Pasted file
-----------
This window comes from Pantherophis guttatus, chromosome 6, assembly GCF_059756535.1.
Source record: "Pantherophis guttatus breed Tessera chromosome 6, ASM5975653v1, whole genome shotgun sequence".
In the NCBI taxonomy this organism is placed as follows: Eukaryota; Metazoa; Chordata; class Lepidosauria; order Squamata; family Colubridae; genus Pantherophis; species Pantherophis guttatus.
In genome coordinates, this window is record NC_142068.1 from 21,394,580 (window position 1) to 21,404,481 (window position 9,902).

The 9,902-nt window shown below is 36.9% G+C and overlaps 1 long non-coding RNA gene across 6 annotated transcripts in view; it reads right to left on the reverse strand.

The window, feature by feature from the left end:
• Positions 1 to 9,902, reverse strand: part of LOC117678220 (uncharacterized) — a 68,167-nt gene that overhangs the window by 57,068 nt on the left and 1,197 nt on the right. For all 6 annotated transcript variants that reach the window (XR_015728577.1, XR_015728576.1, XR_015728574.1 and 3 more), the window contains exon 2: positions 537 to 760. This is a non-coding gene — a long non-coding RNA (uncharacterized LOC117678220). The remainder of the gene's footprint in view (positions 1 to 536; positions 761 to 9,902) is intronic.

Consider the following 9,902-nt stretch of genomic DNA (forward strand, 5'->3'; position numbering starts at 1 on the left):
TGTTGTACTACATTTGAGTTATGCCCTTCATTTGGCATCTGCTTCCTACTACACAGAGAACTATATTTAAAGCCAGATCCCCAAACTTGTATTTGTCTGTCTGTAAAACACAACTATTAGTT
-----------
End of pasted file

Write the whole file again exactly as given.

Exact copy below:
This window comes from Pantherophis guttatus, chromosome 6, assembly GCF_059756535.1.
Source record: "Pantherophis guttatus breed Tessera chromosome 6, ASM5975653v1, whole genome shotgun sequence".
In the NCBI taxonomy this organism is placed as follows: Eukaryota; Metazoa; Chordata; class Lepidosauria; order Squamata; family Colubridae; genus Pantherophis; species Pantherophis guttatus.
In genome coordinates, this window is record NC_142068.1 from 21,394,580 (window position 1) to 21,404,481 (window position 9,902).

The 9,902-nt window shown below is 36.9% G+C and overlaps 1 long non-coding RNA gene across 6 annotated transcripts in view; it reads right to left on the reverse strand.

The window, feature by feature from the left end:
• Positions 1 to 9,902, reverse strand: part of LOC117678220 (uncharacterized) — a 68,167-nt gene that overhangs the window by 57,068 nt on the left and 1,197 nt on the right. For all 6 annotated transcript variants that reach the window (XR_015728577.1, XR_015728576.1, XR_015728574.1 and 3 more), the window contains exon 2: positions 537 to 760. This is a non-coding gene — a long non-coding RNA (uncharacterized LOC117678220). The remainder of the gene's footprint in view (positions 1 to 536; positions 761 to 9,902) is intronic.

Consider the following 9,902-nt stretch of genomic DNA (forward strand, 5'->3'; position numbering starts at 1 on the left):
TGTTGTACTACATTTGAGTTATGCCCTTCATTTGGCATCTGCTTCCTACTACACAGAGAACTATATTTAAAGCCAGATCCCCAAACTTGTATTTGTCTGTCTGTAAAACACAACTATTAGTT